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Prototype Froment Electric Motor c. 1844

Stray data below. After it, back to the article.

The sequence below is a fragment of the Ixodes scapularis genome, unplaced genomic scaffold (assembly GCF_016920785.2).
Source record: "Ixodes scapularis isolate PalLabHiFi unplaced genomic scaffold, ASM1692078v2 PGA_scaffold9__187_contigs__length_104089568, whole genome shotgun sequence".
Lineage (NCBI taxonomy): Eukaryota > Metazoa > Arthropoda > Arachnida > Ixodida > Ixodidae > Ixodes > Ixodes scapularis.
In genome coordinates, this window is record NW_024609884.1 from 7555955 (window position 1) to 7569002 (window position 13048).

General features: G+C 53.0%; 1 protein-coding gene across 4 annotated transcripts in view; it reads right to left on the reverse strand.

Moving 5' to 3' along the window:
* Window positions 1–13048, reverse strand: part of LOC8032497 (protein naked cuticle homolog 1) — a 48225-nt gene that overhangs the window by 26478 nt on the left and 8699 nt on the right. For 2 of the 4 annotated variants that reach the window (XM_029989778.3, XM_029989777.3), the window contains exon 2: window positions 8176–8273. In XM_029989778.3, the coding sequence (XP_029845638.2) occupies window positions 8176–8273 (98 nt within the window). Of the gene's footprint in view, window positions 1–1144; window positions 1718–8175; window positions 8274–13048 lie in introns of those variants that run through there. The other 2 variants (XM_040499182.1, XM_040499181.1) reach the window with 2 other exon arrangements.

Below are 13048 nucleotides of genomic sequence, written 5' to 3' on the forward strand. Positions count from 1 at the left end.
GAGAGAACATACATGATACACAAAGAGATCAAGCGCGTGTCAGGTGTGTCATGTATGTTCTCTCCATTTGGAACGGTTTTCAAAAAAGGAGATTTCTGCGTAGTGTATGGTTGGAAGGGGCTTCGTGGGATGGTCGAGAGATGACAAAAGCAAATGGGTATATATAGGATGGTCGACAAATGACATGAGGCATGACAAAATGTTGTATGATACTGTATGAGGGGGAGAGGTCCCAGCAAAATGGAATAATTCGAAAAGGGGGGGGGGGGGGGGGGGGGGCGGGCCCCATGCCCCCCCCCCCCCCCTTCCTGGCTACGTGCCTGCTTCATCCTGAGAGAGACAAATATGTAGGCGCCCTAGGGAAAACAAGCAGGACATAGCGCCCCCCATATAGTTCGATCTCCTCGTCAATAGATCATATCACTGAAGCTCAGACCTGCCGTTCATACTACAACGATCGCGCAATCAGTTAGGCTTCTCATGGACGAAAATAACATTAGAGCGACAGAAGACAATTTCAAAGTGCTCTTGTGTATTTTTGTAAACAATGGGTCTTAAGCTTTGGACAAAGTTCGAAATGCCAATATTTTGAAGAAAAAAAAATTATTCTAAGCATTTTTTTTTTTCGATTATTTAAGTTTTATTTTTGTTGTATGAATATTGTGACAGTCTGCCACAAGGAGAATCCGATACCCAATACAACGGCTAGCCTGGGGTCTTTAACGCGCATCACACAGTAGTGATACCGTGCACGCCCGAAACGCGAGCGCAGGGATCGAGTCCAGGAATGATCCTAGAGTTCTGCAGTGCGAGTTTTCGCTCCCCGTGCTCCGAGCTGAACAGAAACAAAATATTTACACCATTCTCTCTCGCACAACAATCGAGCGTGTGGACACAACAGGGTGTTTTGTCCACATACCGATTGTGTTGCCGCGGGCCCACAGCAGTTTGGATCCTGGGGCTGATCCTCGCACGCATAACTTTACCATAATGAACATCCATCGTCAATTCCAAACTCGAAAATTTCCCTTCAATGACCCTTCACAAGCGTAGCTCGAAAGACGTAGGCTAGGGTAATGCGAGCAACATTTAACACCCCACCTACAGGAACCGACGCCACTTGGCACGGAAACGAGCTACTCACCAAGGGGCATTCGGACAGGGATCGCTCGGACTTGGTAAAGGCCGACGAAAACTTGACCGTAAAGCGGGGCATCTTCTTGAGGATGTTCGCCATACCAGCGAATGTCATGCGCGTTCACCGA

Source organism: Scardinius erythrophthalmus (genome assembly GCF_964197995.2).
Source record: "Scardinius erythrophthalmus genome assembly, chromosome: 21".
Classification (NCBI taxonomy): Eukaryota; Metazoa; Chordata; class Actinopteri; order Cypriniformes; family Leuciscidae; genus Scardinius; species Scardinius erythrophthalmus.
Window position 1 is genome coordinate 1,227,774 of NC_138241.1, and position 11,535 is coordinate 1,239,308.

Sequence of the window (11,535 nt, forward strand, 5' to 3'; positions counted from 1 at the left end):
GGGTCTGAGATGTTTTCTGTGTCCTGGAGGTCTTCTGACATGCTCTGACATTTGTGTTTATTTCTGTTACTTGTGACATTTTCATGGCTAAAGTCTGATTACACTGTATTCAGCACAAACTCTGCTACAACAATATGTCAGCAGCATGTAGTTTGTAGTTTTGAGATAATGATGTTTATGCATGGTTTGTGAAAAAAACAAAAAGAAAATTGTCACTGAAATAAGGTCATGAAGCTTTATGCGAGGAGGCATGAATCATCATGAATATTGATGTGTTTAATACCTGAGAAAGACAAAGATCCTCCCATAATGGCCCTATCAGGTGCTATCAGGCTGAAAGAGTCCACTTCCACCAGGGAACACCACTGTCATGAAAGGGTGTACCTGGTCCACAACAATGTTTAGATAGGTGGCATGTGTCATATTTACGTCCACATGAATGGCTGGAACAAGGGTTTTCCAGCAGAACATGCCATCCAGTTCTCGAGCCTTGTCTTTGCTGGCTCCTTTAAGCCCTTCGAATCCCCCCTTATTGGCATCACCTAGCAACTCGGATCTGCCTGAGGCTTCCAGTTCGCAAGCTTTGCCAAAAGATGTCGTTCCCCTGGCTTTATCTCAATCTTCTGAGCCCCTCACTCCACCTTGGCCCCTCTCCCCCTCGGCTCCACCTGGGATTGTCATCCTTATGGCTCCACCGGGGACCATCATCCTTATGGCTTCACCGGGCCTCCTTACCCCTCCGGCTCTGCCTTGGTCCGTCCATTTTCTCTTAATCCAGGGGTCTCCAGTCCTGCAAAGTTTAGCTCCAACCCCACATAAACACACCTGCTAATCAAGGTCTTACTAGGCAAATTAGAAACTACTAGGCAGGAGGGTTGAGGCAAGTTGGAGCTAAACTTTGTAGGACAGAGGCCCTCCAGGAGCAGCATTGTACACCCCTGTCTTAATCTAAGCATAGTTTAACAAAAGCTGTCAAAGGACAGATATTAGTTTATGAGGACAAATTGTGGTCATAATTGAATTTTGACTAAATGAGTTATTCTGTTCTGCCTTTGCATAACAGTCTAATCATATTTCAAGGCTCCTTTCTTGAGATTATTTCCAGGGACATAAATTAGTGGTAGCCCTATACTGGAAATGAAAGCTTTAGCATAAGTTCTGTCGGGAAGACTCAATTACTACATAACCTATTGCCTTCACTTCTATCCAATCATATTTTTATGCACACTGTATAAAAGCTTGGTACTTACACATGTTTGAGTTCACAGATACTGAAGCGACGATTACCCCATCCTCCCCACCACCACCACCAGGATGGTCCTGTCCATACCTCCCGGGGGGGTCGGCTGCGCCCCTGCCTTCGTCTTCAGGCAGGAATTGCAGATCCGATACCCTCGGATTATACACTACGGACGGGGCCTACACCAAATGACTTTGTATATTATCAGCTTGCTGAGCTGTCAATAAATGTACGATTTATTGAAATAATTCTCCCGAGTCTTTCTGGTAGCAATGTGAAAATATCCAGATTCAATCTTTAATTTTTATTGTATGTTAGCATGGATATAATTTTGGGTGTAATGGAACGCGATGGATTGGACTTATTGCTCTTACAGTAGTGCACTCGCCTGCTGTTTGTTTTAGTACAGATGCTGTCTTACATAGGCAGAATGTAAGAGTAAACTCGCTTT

The Froment electric motor invented in 1844 was the first electric motor designed to do WORK i.e. drive machinery, as opposed to simply having a moving part that turned with the application of an electric current (only supplied by batteries at the time). Although highly inefficient the Froment motor represented a very important technological step as it was a totally new potential power source for industry which at the time had only water, wind-mills or steam engines as alternatives. In fact it was some years before electric motors could compete with steam in economic terms because the only electrical power source before the development of dynamos were batteries and in the 1840s it was estimated that a steam engine powered by coal was seventy times cheaper for the same work output compared to an electric motor fueled by zinc and carbon batteries. The Froment motor was manufactured for many years but this example is, I believe, almost certainly the prototype for the following reasons: 1. The wood frame is highly unusual and significant. The only other examples of electric motors known to me with wooden frames were Wheatstone's first electric motor made in 1840 and now in the Science Museum, London and some experimental motors from the 1830s. It is pertinent to note that Wheatstone's second, third and fourth electric motors were all made with iron metal frames. So just how many Froment motors would have been constructed with wood frames before switching to metal ones, one? two? three? 2. There was an error made in constructing this motor. The base was motised in the wrong position to take one of the upright frame sides and was plugged with wood and re-mortised (see photo) such errors are not uncommon in prototypes but inconceivable in the manufacture of a number of units - even a very small number and this gives very strong credence to this example being the first prototype. (For a similar example of woodwork being modified on a world first prototype see details of the box of the Hooper Ether Inhaler sold on this web site). 3. The brushes in the form of little casters are extremely primitive and would have been modified very quickly for a more efficient means of connecting to the commutator. 4. In the early 1840s it was thought that the efficiency of an electromagnet was increased by placing it at an angle to the armature. This was quickly found to be erroneous so the steep angle of about 60ยบ of the two electromagnets indicates a very early example. 5. The winding of one of the electromagnets in 'bunches' is indicative of experimentation. It is also worth adding that the earliest Froment motors manufactured with cast iron frames had four electro magnets. A very early modification of introducing a further two magnets, making four electromagnets in total makes sense so this is a further indication that this motor pre-dates the manufactured examples. The Teyler Institute has a four magnet example made to the 1844 design by Froment's son-in-law, P. Dumoulin-Froment some years later, which also (I'm delighted to point out!) uses similar 'casters' as brushes for the commutator. Other points worth noting are the wood cores of the armature and commutator and the general construction of the motor using nuts and bolts, very reminiscent of steam engine construction, (ditto the cut of the cog wheels), which was known to influence the construction of the earliest electric motors. (Some early electric motors were even made with beams like little steam engines. Known as reciprocating electric motors examples are in the Smithsonian Institution and University of Texas). Finally note the 'flat' on the arbour to take a pulley wheel to drive a belt. I've had my eye on this electric motor for many years since I first saw it in a private collection and now that I've finally managed to buy it I am delighted to be able to offer for sale on my web site. I think I can state with a fair degree of confidence that this is a 'one-off' opportunity. I think it is exceedingly unlikely that I will ever be able to offer another electric motor of this importance or age again. Base 12.5" (31.5 cm) x 9.5" (24 cm) height 14" (35.5) weight 30 lbs (13 kg)

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